GoDaddy offers four Linux distros (distributions) for hosted and virtual private server plans: CentOS 6, CentOS 7, Fedora and Ubuntu. There are also three ways to deploy Linux on those servers: Self Managed, Managed and Fully Managed. Picking the right server configuration and the right Linux distro is not a trivial task because there is no one-size-fits-all solution. To make a good choice, look at what’s required from the server, as well as the Linux expertise available to you to manage that server.
If the application requires only a simple Linux server, with Apache, MySQL, PHP/PERL/Python (LAMP) stack server for light use — such as hosting a low-volume and fairly simple website — a Virtual Private Server (VPS) might be all that is required. If, on the other hand, the goal is to run sophisticated business software in the cloud, you’ll want to explore a Dedicated Server with all the RAM, storage and broadband trimmings.
Linux distro considerations
How are you going to deploy the Linux server: Self Managed, Managed or Fully Managed? (Here’s a grid that lays out the three options.) Let’s break it down.
The easiest way to deploy Linux is to select the Fully Managed option and let GoDaddy worry about the details. You will be asked to specify only a few parameters, and GoDaddy will take care of the rest. With this option, CentOS 6 will be the Linux distro, and GoDaddy provides cPanel, a browser-based control panel for most day-to-day administration. You won’t need to use Linux shell commands and the like though very often, if ever.
By contrast, if you like Linux and have some experience administering it, the Managed option is probably best. With this, it’s your responsibility to keep your server up and running. This plan is also based on CentOS 6 and uses cPanel for most of the administrative work.
Administrators who have extensive Linux experience or wish to customize the server should choose the Self-Managed selection. Unlike with Fully Managed and Managed server plans, for Self Managed servers GoDaddy offers a choice of Linux distros. With a Self Managed server, you will do all the configuration and management yourself with shell and a secure network connection such as Secure Shell (ssh). GoDaddy advises, “Command-line only for hardcore server pros.” They’ve got that right.
Nailing down the Linux choices
CentOS 6 vs. CentOS 7
If you know or prefer Red Hat Enterprise Linux (RHEL) or CentOS, then CentOS is the best choice. Unlike the full-fledged RHEL — which is meant for companies that need high-level technical support for Linux professionals, as well as device and staff certification — CentOS is a RHEL-like distro for smaller businesses. CentOS 6 is based on RHEL 6, while CentOS 7 is based, as you might guess, on RHEL 7.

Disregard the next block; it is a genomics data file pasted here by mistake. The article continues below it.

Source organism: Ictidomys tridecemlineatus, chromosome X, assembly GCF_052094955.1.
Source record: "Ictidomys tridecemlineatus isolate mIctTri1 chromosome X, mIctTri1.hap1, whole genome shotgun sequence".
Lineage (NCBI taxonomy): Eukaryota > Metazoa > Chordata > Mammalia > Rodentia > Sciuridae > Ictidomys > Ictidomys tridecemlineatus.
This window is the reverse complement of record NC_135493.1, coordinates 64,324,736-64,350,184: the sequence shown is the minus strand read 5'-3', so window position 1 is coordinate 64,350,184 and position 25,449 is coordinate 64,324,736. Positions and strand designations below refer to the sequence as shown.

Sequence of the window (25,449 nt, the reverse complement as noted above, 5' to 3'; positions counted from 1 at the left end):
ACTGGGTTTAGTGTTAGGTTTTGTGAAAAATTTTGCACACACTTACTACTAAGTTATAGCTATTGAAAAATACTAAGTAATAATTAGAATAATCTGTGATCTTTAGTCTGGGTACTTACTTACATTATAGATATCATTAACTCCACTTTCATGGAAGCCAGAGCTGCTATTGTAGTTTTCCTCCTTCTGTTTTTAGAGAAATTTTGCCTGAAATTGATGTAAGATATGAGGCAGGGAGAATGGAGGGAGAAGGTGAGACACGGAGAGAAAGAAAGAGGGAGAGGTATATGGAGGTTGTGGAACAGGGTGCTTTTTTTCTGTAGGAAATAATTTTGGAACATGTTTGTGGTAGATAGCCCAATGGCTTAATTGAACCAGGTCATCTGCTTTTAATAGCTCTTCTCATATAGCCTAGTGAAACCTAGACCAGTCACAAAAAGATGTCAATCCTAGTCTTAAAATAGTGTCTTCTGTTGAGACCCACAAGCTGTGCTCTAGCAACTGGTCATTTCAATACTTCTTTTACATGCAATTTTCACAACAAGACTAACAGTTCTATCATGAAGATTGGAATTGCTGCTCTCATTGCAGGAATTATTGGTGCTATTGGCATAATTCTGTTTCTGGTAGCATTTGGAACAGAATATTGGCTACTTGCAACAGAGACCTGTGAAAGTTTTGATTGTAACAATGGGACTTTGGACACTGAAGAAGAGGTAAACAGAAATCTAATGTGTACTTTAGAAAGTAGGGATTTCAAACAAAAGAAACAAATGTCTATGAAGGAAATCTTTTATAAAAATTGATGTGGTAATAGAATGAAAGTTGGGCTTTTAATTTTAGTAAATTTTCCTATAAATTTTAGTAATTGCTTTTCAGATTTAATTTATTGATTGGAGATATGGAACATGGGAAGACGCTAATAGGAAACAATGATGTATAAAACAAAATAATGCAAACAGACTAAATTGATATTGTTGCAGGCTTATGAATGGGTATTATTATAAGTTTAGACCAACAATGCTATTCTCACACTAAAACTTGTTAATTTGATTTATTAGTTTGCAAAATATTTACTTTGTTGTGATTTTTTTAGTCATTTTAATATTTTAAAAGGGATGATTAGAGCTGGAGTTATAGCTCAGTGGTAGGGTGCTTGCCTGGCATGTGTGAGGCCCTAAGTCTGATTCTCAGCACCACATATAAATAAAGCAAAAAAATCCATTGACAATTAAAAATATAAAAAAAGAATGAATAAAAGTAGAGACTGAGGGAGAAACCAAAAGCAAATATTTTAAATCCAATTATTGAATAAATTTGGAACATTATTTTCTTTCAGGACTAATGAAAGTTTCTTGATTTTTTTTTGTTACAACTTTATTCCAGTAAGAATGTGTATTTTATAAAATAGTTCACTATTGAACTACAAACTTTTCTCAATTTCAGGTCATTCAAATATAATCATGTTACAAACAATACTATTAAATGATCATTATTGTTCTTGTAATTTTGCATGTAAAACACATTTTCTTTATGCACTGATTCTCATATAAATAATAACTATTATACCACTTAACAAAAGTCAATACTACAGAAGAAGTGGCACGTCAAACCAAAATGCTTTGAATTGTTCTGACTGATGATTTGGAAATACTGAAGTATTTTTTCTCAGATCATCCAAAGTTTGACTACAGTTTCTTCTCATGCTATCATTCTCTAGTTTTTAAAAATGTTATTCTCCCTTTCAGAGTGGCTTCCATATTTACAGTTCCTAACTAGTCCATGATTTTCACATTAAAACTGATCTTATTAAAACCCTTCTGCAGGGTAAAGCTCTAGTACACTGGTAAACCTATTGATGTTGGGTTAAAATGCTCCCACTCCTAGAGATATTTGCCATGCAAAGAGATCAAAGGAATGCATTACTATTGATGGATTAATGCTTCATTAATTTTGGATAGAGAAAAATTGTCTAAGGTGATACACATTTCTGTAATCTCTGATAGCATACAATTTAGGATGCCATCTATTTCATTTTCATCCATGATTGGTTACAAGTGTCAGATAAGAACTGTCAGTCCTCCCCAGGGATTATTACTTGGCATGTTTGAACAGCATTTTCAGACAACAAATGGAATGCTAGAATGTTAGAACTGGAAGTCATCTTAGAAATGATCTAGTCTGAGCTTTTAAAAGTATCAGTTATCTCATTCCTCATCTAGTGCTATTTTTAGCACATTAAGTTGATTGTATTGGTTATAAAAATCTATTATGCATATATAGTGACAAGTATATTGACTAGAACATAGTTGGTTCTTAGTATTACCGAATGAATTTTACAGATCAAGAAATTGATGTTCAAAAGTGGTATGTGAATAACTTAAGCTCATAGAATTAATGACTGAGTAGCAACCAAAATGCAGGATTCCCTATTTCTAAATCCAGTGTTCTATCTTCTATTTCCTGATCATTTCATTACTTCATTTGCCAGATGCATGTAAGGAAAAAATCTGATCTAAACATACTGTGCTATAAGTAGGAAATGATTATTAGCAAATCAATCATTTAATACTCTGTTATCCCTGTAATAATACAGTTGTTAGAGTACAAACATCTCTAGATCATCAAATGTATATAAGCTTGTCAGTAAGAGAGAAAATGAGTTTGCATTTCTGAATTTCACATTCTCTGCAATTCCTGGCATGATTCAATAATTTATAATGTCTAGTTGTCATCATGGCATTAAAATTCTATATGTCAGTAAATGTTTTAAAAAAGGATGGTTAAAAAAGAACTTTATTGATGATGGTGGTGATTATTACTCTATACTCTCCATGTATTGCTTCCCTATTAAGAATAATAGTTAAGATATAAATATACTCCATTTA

Between the two varieties of CentOS there are five significant differences. Here’s what CentOS 7 adds:
- Docker support, for using containers
- systemd, the controversial init replacement
- Performance Co-Pilot, a set of real-time frameworks and services for recording and monitoring system performance
- OpenLMI, a standard remote application programming interface (API)
- XFS as the default file system
Note: Docker has specific kernel requirements – please check to make sure your particular server platform meets the Docker requirements.
If you’re moving from a CentOS 6 server to CentOS 7, be aware that there’s no easy way to migrate to XFS from other Linux file systems, such as ext4 or btrfs. Instead, the best path is to back up and restore the server.
Unless you need one of CentOS 7’s new features, stick with CentOS 6. It has a long, proven track record.
What about Fedora? Choose it for access to the fastest and newest tools. Fedora is only for Linux experts who feel comfortable using cutting-edge software. Unlike CentOS or Ubuntu, which are both as stable as bedrock, Fedora is designed by programmers for programmers, which makes it both more flexible and less stable.
Say your Linux experience isn’t with the RHEL family, which includes both CentOS and Fedora, but with the Debian/Ubuntu linage instead. Ubuntu should be your first choice to leverage your Ubuntu expertise.
All summed up
- New to Linux or wanting to spend minimal time on server administration: Fully Managed CentOS 6
- Some Linux expertise or on a budget: Managed CentOS 6
- Experience with the RHEL family: Self-Managed CentOS 6
- Require containers or OpenLMI: Self-Managed CentOS 7
- Experience with Debian or Ubuntu: Self-Managed Ubuntu
- Really, really, really savvy Linux expert who wants to live on the edge: Self-Managed Fedora